Is Anybody Watching the Olympics?

The Beijing Winter Olympics started last week, or maybe the week before. I’m not really sure, but I know that they are going on because I have been seeing ads for them.

I haven’t watched a single moment of these Games. Not one. I’m sad about that, or rather, I’m sad that I’m not sad. I feel like I should be, but I’m not. I feel like I should be supporting the old Red, White, and Blue by watching and cheering on our athletes, but is there really a connection these days? I wish there were, and that’s probably what makes me sad.

Since the 1970s I have closely followed the Olympics and rooted for our American Olympians. Like many youngsters, I dreamed of becoming one of them, but, like virtually all of us, that was not meant to be. I remember Bruce Jenner winning the 1976 decathalon, the U.S. hockey team’s ‘miracle’ in 1980, Carl Lewis sprinting and jumping in 1984, Janet Evens dashing through the pool in 1988, the American ‘Dream Team’ in basketball in 1992, Michael Johnson and his gold shoes in 1996, and so on.

I always enjoyed watching the Olympics and cheering for my fellow Americans.

They may come from thousands of miles away from my home, have a different accent, and look different than I do, but by gosh, we shared the bond of being Americans, of being blessed by living in the best, freest, most generous nation on earth. Since I lacked the skills to participate, these athletes represented me and my fellow Americans in this spectacular international competition, showing what freedom, hard, work, dedication, and devotion could do. They made me proud of my country. Maybe I was naïve, but they seemed proud themselves to represent the USA. Okay, I was too young to comprehend the black power salute in the 1968 Olympics, so I was still untarnished.

Fast-forward to today and what do we have? Well, we have the nation that originated a global pandemic and was deceptive about its beginning hosting the Games. That same communist nation has been cracking down on formerly-free Hong Kong and on its ethnic minorities. It has removed references to Tiananmen Square and the heroic protests there. It is a growing world power that threatens Taiwan and acts aggressively towards it other neighbors. Chinese totalitarianism is brutal.

The fact that a ruthless communist nation is hosting the winter Olympics is a discouraging factor, but not enough by itself. After all, I could always tune in to cheer for our American men and women to go over and teach those Maoists a thing or two. Wouldn’t it be like the old Cold War days when we battled, and usually beat, the Soviets on a field of sport and avoided the field of battle?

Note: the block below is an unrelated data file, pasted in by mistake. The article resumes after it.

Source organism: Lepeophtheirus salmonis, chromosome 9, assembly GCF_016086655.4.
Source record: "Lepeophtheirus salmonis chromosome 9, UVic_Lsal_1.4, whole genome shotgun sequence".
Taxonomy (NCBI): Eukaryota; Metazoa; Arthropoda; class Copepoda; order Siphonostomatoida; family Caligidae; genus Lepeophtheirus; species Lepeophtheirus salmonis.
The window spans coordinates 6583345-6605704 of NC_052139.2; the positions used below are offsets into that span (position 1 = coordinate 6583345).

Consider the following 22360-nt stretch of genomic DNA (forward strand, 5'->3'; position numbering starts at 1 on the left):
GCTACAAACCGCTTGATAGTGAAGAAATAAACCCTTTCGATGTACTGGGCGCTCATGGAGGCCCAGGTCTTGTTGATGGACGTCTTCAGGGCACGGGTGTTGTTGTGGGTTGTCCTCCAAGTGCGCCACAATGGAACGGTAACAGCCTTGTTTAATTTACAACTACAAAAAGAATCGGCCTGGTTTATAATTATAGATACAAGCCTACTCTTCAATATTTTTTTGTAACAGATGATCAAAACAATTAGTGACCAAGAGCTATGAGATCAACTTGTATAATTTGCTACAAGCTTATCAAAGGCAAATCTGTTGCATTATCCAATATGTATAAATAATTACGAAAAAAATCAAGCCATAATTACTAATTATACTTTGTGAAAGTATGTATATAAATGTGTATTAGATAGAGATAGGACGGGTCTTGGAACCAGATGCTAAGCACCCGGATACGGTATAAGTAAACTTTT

This time it feels different and it is not solely due to China. It has more to do with our U.S. team. While I’m sure that there are many athletes who recognize that it is an honor to represent one’s nation at the Games, the impression exists that many athletes reject this. (I hope I’m wrong.) The Olympics are not a gathering of random people from around the world, but a gathering of nations to compete in sport in a peaceful manner. When an American skier dons the Red, White, and Blue of a team USA uniform, he no longer represents himself alone, but rather our whole nation. When an ice skater steps onto the ice and is introduced as an American, she represents all of us, from Florida to California, and from Maine to Hawaii. It seems that a lot of athletes do not understand this. I know that it is not fair to lump all athletes together, but that is how it is. Life is often not fair.

It has become too fashionable to reject the values for which America stands. Television networks seem to promote the far-left agenda, including one-party rule, suppression of free speech, and the increase in government power. Individuals get cancelled from jobs and school if they are not ‘woke’ enough. We are all supposed to support the cultural Marxism of Black Lives Matter. We are encouraged to judge each other by the color of our skin. We are told that we must tolerate the ‘mostly peaceful’ rioting and burning of our cities by leftists. Too much of America and too many American youth seem to have given in to this destructive mindset. Again, I hope that I am wrong here.

Further, much of my attitude goes back to the disgraceful behavior of the U.S. women’s soccer team during last year’s summer Games, taking a knee to protest against the very nation that they were ostensibly representing. For goodness sakes ladies, show some strength in your convictions. If you’d rather demonstrate against a nation than represent it on an international stage, that’s fine, but don’t try to do both. Protest the nation. March. Wave signs. Shout. Whatever. But don’t agree to represent America to the world and then protest against it. That is just selfish arrogance; abusing your country for your own benefit while disrespecting it as publicly as possible. What those soccer ladies made clear was that they were playing for themselves and for each other, not for the U.S. Okay then, have it your way. You disavow America, then Americans like me disavow you. You are not my friends, neighbors, or relatives. I have no reason to cheer for you since you broke the connection that we would have had as Americans. The heck with you. Who cares about you? Not me.

So I am quite content not watching this year’s Olympics. I have other things to do besides root for people to whom I have no affiliation or connection. Maybe some year I’ll watch again. Maybe athletes will let it be known that they respect freedom and consider it an honor to represent the U.S. It would be nice if that day comes. For now, sorry, but I will not be tuning in. Oops, sorry, not sorry.

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A.T. Moses

A.T. Moses is a father, an economics professor, and a little league coach in the Washington, DC area.

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